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Unlike department stores, which assemble their offerings piecemeal, the Standard boasts more than 150 lines in-house and an online depth that would allow a pack of desperate housewives to fill auxiliary closets. Jana Rangel, chief U.S. sales representative for True Religion jeans, which supplies denim to the Standard, says nobody else has had the audacity to sell such an array of designers in Kansas City. "Everyone kept pussing out and saying 'I can't do it at that price point,'" Rangel says. "And they were like, 'Game on.'"
Flumiani and the Baldwins also see themselves setting trends from their Kansas headquarters by striking deals with stars. The Standard provided rocker Ryan Cabrera's wardrobe for his MTV dating series. The partners also have outfitted big names for their local shows: Usher, Britney Spears, J.C. Chasez and Justin Timberlake. Two summers ago, when Jessica Simpson wore a pair of jeans onstage at Verizon Amphitheater that came from the Standard, the store sold 45 pairs the next day at more than 200 bucks a pop, Matt Baldwin says.
Before the Blonde fashion show, the Standard's executives gather at their headquarters. Matt's father, Ron Baldwin, who retired from his job as chief operating officer of Intrust Bank and now mentors the company, emphasizes how much the company has riding on the show. "It's showtime for us," the former banker says. "We spent a whole lot of money on projecting what customers want."
Now all they can do is hope that Flumiani's last-minute tailoring translates into sales.
Image is based on appearances, and, with one minute to showtime, the inside of Blonde looks pretty enough for Sex and the City. No one knows about the chaos backstage as Flumiani wields his scissors. People mingle beneath faux skylights, and mirrors glow with the store's signature mint color. The Baldwins woo the audience with gift bags and a preshow raffle backed by designers True Religion, Morphine Generation, Initium and Juicy Couture chic suppliers betting on Midwestern selling potential.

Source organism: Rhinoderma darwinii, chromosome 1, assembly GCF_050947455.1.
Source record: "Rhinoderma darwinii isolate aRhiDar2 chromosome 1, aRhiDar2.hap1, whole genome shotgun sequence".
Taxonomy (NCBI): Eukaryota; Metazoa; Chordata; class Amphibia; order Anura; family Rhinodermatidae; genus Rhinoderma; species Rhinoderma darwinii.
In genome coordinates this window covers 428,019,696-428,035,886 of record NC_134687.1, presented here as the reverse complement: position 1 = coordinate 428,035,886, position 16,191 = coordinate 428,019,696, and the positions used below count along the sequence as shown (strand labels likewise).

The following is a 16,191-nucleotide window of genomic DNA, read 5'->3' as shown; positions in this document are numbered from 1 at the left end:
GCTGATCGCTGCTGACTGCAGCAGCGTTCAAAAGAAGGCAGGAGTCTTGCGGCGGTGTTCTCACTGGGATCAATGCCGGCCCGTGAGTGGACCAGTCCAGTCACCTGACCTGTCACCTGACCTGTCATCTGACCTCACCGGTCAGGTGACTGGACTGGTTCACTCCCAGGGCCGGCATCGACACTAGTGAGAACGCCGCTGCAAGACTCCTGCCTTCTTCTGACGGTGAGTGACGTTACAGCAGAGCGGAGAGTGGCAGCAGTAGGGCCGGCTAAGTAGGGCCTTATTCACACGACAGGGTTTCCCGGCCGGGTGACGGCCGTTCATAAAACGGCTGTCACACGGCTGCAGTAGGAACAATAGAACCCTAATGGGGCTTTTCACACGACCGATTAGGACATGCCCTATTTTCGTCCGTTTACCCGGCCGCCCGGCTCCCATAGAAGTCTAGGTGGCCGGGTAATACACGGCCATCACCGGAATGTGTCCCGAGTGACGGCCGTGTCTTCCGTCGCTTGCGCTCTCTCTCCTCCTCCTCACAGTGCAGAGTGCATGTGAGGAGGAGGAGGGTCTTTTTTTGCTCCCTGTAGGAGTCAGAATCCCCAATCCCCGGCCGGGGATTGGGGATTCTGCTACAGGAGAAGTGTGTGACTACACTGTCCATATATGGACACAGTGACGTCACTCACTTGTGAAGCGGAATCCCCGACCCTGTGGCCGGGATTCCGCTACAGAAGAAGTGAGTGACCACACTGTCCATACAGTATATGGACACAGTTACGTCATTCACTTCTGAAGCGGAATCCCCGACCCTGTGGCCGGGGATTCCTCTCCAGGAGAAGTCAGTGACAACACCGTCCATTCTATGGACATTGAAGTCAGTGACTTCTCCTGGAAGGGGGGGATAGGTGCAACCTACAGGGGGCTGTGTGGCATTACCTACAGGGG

The raffle buys Flumiani a few extra minutes. Having finished making his capris look worn, he rummages in a bag for something to match them. He finds a pair of black knee socks with white stripes by Juicy to go with a pair of rustic-looking brown cowboy boots by Frye.
He's out of time. He lines the models in their stage order and walks past each person with a crew of stylists in tow. He can hear Matt and Emily Baldwin onstage, about to cue the music. While the stylists check each ensemble, he does what he considers most important, giving each one of his models a pep talk.
As Kanye West's "Gold Digger" hits the speakers, a thin blonde struts the stage wearing aviator sunglasses, a schoolmarm sweater and tight jeans. She's followed by a brunette in oversized sunglasses, white pants and a wide-lapel sport coat. People lean over the railing on the balcony level, and revelers bathe the stage in the glare of camera flashes. The crowd cheers for a guy sporting the country-club version of a pimp suit; all white warm-ups, shades and iPod ear buds. When a brunette slides past in Flumiani's last-minute creation the capris, boots and knee socks the hooting validates his work in the stairwell. It also proves his point about sexy: What makes clothing edgy isn't what it reveals.